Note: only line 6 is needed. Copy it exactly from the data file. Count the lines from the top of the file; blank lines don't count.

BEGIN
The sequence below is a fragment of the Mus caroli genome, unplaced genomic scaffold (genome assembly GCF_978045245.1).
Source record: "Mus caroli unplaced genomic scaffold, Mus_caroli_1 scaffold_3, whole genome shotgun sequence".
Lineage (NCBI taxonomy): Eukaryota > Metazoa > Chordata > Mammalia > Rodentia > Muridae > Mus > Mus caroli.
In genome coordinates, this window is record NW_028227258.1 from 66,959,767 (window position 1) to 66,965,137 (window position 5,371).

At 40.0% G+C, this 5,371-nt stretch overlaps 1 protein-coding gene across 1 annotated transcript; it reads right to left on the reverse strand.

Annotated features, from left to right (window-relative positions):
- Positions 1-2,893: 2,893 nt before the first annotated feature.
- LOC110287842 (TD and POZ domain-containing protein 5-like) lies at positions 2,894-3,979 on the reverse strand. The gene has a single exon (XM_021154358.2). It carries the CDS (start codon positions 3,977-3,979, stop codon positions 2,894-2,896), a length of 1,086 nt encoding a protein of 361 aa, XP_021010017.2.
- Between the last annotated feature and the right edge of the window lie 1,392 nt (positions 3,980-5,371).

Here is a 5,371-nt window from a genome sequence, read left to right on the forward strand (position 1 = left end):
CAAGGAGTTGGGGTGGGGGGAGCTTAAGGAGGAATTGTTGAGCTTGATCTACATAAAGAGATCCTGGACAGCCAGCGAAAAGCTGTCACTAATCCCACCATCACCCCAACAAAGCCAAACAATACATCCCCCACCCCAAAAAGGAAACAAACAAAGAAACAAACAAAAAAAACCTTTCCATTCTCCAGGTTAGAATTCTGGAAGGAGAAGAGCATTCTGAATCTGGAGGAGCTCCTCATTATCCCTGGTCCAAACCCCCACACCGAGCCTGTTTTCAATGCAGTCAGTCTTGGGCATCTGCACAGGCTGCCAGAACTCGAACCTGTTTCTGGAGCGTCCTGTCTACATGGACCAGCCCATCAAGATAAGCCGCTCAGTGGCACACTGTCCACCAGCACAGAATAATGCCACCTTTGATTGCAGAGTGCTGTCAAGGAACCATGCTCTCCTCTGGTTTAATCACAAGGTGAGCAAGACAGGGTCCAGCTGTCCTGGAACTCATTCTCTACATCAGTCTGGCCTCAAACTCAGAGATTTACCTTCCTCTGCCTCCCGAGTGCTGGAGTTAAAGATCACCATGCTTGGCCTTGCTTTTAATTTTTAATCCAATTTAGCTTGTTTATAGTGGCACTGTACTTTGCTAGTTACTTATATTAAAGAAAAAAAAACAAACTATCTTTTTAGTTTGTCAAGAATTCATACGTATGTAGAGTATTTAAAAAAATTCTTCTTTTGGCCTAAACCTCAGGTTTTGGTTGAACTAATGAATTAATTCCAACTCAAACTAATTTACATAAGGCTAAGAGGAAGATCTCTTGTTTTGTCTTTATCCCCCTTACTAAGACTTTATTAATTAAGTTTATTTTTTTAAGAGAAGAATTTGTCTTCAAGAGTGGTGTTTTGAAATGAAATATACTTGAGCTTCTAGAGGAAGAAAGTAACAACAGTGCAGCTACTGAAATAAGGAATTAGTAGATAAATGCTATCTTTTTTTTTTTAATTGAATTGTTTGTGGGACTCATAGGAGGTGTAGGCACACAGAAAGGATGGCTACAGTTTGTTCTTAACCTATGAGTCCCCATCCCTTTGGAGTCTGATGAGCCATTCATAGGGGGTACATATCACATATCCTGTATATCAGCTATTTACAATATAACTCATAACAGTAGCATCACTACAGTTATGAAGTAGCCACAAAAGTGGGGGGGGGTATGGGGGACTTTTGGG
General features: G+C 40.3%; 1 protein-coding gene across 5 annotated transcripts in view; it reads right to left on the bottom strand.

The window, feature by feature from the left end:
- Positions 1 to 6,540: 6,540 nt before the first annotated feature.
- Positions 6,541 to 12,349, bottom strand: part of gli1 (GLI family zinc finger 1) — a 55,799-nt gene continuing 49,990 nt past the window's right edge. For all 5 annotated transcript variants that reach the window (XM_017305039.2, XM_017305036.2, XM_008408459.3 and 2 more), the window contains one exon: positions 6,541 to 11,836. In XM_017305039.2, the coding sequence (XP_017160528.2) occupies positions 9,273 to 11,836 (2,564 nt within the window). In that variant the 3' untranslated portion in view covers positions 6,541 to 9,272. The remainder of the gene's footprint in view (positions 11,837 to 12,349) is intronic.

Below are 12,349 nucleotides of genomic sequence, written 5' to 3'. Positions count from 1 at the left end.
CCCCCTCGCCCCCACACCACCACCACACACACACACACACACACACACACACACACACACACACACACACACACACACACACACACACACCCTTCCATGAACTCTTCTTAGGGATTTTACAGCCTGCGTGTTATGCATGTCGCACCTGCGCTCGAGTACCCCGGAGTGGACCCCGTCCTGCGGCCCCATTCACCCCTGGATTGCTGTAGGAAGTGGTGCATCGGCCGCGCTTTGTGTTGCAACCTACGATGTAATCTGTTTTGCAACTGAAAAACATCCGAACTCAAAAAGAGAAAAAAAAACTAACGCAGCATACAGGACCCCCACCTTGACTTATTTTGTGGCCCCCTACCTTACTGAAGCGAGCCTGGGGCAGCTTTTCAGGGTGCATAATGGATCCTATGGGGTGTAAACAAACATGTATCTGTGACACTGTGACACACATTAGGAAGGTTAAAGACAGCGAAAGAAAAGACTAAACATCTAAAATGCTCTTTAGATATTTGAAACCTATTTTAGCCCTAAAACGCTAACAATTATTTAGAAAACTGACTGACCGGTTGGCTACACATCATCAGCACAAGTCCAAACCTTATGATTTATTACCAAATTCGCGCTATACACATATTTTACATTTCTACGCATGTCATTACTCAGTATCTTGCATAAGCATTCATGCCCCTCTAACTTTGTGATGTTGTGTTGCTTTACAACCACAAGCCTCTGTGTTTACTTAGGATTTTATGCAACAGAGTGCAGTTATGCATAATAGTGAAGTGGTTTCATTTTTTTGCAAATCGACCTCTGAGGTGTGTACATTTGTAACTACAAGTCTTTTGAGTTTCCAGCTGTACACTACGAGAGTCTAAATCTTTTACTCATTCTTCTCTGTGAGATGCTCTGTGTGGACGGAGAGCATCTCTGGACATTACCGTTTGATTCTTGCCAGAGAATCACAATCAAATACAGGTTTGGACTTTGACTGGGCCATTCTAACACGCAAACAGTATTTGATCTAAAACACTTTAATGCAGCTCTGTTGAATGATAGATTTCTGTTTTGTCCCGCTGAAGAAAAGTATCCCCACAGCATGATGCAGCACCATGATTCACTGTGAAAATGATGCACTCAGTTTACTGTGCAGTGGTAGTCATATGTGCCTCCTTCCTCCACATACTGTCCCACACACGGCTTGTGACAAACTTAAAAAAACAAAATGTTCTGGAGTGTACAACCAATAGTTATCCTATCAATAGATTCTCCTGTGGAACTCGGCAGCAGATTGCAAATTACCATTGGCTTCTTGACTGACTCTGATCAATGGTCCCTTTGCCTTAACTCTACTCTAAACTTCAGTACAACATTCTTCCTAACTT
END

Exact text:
Annotated features, from left to right (window-relative positions):